New bill could allow Minnesota drivers convicted of DWI to sidestep 'whiskey plates'

You can call them a scarlet letter or a mark of shame, if you will. But now, drivers are getting a chance to avoid the special license plates that certain DWI offenders are required to have on their car.

Under proposed legislation, those drivers are being offered a bargaining chip to avoid whiskey plates as part of an effort to get more people on ignition interlock devices.

“The license plate looks different, but it doesn’t do anything to ensure public safety,” said David Bernstein. “Someone can still drive impaired if they choose to do that.”

Thanks to a court ruling several years ago, law enforcement isn’t allowed to pull people over that have what are commonly known as “whiskey plates” to randomly check if they’ve been drinking. 

“Right now, there’s no public safety purpose at all,” said State Senator Ron Latz.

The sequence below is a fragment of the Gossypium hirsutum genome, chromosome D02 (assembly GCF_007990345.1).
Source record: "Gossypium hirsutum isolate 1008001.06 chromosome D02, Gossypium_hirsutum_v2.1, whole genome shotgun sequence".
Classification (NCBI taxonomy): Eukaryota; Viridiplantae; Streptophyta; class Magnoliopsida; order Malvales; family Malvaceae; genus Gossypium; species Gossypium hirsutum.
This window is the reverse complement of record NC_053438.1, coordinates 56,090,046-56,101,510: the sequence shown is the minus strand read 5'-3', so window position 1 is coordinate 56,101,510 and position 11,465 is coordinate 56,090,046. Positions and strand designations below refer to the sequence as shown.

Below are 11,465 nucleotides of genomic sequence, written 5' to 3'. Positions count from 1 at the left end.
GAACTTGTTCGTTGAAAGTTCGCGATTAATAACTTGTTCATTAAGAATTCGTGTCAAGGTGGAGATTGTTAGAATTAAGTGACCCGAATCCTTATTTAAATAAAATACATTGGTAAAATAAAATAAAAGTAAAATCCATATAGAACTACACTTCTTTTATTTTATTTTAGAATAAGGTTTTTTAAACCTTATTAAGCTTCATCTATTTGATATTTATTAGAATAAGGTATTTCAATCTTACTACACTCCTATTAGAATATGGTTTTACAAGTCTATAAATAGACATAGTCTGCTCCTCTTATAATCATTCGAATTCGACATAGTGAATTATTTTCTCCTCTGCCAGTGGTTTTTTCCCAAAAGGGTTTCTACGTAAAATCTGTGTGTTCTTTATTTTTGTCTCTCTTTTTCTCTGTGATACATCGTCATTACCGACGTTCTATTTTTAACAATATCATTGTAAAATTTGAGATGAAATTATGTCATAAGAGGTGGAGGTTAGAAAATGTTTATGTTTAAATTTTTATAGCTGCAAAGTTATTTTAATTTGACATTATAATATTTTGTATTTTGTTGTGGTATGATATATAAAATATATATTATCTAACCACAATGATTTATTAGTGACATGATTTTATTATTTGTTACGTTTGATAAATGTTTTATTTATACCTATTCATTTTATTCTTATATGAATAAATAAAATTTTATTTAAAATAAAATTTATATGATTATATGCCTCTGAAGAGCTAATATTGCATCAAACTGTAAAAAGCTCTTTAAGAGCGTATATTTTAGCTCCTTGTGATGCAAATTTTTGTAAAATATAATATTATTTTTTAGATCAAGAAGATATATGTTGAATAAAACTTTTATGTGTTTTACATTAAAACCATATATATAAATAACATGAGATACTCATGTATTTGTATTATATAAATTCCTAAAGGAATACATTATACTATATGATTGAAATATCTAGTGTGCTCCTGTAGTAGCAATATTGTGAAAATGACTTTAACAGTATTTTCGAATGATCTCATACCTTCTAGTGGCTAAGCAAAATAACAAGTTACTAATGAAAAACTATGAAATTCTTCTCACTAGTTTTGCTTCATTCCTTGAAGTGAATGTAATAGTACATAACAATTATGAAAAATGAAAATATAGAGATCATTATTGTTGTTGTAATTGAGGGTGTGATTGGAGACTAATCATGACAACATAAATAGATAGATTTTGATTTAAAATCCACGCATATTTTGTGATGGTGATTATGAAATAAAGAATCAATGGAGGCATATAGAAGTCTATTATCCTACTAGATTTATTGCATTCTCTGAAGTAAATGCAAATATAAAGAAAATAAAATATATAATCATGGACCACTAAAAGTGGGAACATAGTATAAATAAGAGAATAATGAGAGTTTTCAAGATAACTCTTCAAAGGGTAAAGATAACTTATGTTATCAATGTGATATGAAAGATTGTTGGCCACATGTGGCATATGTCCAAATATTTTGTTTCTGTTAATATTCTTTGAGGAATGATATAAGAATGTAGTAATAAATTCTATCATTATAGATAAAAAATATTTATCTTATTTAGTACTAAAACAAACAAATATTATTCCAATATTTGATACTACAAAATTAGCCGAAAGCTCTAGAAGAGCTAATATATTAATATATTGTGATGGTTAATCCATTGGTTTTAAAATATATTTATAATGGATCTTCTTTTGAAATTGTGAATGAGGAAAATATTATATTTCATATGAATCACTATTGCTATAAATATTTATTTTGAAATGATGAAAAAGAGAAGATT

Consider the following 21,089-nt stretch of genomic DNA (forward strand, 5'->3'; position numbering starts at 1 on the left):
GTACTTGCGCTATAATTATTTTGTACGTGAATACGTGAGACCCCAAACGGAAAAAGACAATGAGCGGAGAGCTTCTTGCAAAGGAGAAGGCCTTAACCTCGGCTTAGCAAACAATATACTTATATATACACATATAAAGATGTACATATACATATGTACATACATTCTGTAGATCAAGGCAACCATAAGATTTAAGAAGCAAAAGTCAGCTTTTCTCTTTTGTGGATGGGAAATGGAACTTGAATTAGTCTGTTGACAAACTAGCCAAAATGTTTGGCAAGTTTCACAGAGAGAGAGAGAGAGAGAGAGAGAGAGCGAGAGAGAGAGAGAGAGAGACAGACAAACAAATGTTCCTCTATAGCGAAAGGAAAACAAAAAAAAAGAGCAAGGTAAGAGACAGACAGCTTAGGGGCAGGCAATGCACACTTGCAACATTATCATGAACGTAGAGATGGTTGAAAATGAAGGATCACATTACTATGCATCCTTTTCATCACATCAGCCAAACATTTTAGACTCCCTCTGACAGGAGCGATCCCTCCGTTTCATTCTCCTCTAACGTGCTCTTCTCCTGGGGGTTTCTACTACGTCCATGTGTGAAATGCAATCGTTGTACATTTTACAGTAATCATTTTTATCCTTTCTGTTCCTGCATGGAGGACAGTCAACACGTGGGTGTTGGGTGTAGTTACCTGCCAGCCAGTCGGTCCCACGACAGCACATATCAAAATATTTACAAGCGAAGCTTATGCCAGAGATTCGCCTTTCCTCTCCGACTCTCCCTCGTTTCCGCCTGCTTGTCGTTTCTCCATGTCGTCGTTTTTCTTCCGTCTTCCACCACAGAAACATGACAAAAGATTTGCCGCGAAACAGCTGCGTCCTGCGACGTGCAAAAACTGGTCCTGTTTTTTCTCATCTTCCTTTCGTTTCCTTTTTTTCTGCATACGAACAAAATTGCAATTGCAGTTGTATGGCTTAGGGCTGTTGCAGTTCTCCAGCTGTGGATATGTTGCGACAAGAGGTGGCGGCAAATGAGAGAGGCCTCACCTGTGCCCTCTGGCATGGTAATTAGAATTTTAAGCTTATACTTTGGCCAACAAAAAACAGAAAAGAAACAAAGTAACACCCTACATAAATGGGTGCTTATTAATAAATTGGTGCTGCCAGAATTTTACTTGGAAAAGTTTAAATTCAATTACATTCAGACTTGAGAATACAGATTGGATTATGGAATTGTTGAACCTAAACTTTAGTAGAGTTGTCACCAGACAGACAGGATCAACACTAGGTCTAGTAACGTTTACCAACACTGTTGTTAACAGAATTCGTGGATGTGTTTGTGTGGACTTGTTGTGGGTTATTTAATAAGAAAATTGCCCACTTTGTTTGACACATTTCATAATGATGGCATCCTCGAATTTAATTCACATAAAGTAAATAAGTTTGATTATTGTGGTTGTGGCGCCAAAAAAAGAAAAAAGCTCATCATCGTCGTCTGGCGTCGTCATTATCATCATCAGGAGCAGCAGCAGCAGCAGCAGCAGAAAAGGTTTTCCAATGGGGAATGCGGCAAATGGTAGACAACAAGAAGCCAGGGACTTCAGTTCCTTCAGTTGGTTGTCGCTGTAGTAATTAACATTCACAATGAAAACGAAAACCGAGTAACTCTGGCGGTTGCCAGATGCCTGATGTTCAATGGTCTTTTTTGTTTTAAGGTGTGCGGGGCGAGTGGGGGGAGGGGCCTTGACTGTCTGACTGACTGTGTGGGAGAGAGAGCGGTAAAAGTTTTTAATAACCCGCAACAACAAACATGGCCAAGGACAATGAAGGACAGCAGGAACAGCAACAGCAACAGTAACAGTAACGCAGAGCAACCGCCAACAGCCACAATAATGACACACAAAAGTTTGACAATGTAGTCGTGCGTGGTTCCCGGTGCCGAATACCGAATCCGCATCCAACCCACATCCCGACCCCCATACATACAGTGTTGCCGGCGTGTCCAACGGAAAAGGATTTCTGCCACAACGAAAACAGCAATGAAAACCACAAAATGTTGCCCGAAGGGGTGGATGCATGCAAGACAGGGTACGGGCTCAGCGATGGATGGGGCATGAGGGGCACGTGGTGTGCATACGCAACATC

Latz has introduced a bill that would allow DWI offenders to avoid the plates if they get an ignition interlock -- a device that the driver has to blow into before starting their car -- to ensure they haven’t been drinking.

“We’re all better off if someone’s driving with ignition interlock and we’re all better off if someone has an alcohol problem is finding a way to deal with it effectively,” said Latz.

And to the critics who say we shouldn’t lessen penalties on those who drink and drive, supporters including Mothers Against Drunk Driving and Minnesotans for Safe Driving, say this will do more to protect Minnesotans than whiskey plates ever did.

“It adds bureaucracy, it adds administrative work, it adds cost to the system and there’s no evidence to suggest it does anything to protect the safety of the public,” concluded Latz, “to deter people from driving while impaired.”

In 2018, there were nearly 27, 000 DWI arrests, nearly 28,000 in 2019, and just over 12,000 ignition interlock participants.